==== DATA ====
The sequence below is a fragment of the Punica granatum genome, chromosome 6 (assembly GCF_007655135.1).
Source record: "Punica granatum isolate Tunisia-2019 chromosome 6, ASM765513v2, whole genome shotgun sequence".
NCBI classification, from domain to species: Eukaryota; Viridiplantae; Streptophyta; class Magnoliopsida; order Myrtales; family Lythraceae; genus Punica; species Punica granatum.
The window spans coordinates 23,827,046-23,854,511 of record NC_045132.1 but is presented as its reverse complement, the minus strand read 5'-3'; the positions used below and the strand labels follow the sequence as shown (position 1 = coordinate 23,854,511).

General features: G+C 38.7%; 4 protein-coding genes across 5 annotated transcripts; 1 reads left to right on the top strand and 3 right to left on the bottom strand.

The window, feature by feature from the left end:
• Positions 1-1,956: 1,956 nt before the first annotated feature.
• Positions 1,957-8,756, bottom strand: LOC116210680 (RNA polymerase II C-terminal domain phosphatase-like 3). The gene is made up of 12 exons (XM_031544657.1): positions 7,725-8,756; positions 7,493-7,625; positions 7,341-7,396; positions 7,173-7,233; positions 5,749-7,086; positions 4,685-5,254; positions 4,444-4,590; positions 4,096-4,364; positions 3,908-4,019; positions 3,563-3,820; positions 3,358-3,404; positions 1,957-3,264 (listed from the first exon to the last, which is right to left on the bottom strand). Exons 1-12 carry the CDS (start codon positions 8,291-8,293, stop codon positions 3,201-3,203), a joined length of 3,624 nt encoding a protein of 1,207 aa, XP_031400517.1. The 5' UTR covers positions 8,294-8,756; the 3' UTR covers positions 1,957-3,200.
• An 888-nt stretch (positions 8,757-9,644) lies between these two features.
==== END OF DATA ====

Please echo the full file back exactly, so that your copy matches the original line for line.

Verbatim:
The sequence below is a fragment of the Punica granatum genome, chromosome 6 (assembly GCF_007655135.1).
Source record: "Punica granatum isolate Tunisia-2019 chromosome 6, ASM765513v2, whole genome shotgun sequence".
NCBI classification, from domain to species: Eukaryota; Viridiplantae; Streptophyta; class Magnoliopsida; order Myrtales; family Lythraceae; genus Punica; species Punica granatum.
The window spans coordinates 23,827,046-23,854,511 of record NC_045132.1 but is presented as its reverse complement, the minus strand read 5'-3'; the positions used below and the strand labels follow the sequence as shown (position 1 = coordinate 23,854,511).

General features: G+C 38.7%; 4 protein-coding genes across 5 annotated transcripts; 1 reads left to right on the top strand and 3 right to left on the bottom strand.

The window, feature by feature from the left end:
• Positions 1-1,956: 1,956 nt before the first annotated feature.
• Positions 1,957-8,756, bottom strand: LOC116210680 (RNA polymerase II C-terminal domain phosphatase-like 3). The gene is made up of 12 exons (XM_031544657.1): positions 7,725-8,756; positions 7,493-7,625; positions 7,341-7,396; positions 7,173-7,233; positions 5,749-7,086; positions 4,685-5,254; positions 4,444-4,590; positions 4,096-4,364; positions 3,908-4,019; positions 3,563-3,820; positions 3,358-3,404; positions 1,957-3,264 (listed from the first exon to the last, which is right to left on the bottom strand). Exons 1-12 carry the CDS (start codon positions 8,291-8,293, stop codon positions 3,201-3,203), a joined length of 3,624 nt encoding a protein of 1,207 aa, XP_031400517.1. The 5' UTR covers positions 8,294-8,756; the 3' UTR covers positions 1,957-3,200.
• An 888-nt stretch (positions 8,757-9,644) lies between these two features.